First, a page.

Of all the gall

by Caroline Brown

On a walk this past weekend, I saw some oak galls. Sometimes called oak apples or oak potatoes, oak galls are abnormal growths on oak leaves, twigs, or stems that are made from the plant tissue itself by parasitic wasps.

Galls can be made by fungi, bacteria, mites, or other insects. And they appear on other plants besides oaks. The gall-making insect produces growth-regulating chemicals that cause the plant tissue to grow unnaturally and abnormally. The insect takes advantage of plant tissue that is growing at a very fast rate in the spring, producing the growth chemicals that cause the plant tissue to form the gall.

Insects that form galls are either larvae that have already been laid on the plant, or an adult insect that has recently laid eggs. The larvae develop inside the gall, feeding first on the host plant’s nutrients until the gall is fully developed, and later on the tissue of gall itself.

Most gall wasps spend at least 2 years in the gall before reaching maturity and leaving the gall. Adult wasps usually overwinter in trees near the host plant. Gall wasps are in the family (Cynipidae). I’m not sure exactly which type of gall wasp made this gall.

In general, galls are harmless, although sometimes they can cause premature leaf drop or halt photosynthesis (the plant’s food-making process). Most homeowners think they’re ugly, though, and worry about damage to their plants. But chemicals or pesticides are rarely suggested to control galls–the risk isn’t worth the return.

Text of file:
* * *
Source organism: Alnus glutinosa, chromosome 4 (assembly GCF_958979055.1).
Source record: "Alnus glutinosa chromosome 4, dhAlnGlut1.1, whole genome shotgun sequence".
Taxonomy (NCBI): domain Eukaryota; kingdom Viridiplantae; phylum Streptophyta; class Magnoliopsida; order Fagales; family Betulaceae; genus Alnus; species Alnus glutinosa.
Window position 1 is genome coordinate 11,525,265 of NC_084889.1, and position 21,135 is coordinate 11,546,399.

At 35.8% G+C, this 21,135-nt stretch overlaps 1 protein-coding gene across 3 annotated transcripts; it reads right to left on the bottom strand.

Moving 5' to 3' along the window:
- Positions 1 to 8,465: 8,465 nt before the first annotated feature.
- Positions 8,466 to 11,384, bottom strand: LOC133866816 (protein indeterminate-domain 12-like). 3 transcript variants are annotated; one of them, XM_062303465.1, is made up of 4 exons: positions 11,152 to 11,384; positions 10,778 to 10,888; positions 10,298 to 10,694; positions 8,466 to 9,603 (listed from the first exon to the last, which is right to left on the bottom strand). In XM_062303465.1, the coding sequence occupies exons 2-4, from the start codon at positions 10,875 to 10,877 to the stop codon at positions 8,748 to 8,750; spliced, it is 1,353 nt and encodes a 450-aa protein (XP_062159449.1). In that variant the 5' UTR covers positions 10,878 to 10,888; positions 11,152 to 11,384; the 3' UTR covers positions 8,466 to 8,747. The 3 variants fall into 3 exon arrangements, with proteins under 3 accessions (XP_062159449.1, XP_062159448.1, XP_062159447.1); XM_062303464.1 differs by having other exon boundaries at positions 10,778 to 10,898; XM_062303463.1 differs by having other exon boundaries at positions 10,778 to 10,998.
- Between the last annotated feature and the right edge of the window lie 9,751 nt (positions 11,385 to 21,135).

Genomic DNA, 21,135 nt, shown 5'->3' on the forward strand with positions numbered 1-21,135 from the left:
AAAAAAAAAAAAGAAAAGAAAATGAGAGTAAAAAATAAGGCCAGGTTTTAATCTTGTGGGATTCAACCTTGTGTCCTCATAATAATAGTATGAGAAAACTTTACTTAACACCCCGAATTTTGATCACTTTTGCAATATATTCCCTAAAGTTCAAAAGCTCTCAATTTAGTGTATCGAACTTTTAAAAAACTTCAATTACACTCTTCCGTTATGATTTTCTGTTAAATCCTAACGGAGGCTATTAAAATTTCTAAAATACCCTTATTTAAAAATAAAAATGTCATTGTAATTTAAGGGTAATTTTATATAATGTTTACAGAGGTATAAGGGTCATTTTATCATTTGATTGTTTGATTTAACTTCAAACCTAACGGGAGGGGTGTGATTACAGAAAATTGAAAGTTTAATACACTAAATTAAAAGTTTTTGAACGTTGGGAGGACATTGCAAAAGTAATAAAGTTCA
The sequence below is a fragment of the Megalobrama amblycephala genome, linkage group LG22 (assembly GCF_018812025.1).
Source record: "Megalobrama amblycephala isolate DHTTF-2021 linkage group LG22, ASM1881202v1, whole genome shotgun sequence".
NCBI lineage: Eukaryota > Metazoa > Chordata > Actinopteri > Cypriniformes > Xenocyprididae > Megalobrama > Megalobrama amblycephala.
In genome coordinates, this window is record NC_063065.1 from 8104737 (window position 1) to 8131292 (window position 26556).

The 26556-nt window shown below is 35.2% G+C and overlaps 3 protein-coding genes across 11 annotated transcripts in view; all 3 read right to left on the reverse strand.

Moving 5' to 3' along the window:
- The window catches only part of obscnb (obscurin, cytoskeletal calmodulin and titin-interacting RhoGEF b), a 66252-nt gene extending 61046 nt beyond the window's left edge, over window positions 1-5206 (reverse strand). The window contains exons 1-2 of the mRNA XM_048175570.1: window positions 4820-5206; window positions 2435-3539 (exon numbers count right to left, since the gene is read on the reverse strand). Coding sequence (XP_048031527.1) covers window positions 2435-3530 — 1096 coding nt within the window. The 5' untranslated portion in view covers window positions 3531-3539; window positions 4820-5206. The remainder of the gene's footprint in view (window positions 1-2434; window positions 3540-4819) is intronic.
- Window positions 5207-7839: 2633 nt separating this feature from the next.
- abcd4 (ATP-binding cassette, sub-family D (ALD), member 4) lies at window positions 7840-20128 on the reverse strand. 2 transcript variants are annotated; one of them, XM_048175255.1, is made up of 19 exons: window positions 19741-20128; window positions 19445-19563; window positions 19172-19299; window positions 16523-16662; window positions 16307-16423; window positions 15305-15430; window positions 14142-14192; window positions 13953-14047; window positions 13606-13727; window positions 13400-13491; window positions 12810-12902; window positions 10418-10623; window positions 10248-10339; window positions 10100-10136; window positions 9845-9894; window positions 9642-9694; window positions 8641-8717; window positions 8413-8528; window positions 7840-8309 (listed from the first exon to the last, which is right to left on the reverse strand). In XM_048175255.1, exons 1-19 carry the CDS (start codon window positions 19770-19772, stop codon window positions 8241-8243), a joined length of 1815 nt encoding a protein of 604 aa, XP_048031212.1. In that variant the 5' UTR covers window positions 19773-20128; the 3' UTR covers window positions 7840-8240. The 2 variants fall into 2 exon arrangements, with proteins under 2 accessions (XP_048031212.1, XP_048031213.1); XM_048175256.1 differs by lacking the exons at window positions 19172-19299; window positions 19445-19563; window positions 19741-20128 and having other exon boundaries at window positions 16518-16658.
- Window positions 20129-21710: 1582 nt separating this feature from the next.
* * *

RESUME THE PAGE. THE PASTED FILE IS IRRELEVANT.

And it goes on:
After all, it’s just “nay-cha,” as they say here in Little Rhody.


7 Comments to “Of all the gall”

  1. Well, “nay-cha,” as you say, has to take her course. πŸ™‚ I have to admit, I don’t find them very attractive either, but I’m sure they’re necessary and that wasps are here for a reason, too.

  2. I think they look great – totally funky! Sort of like miniature burls. πŸ™‚ Are they solid, or more papery?

  3. They’re kinda cool looking in a way….like natural Christmas ornaments. They’re solid…kinda like nuts, but not as heavy. On Garden Rant, they featured an artist who made sculptures of them! He had to finish the sculpture outside when all the wasps hatched in his house.

  4. Great minds think alike, that’s the first thing I thought of, Christmas ornaments! LOL

  5. I myself think the wasp galls are interesting, although I do know that it is not healthy for the tree itself, where I live (California) in my part of the town most of us here are all orgainic city gardners and one of the neighbors near by has a California Oak tree growing in her back yard that she said has been there for years, she said she has never spray the tree to kill the wasps for she knows that wasps are good for something.

    If you never done it before, take a Wasp ball that has fallen off of a plant and cut the ball open, it is insteresting to see all of the small little tunnels in the ball itself.

  6. Oh one more thing on gall balls, make sure the fallen ball is very dry and feels very light before cutting into it.

  7. These things look trippy… awesome pictures.

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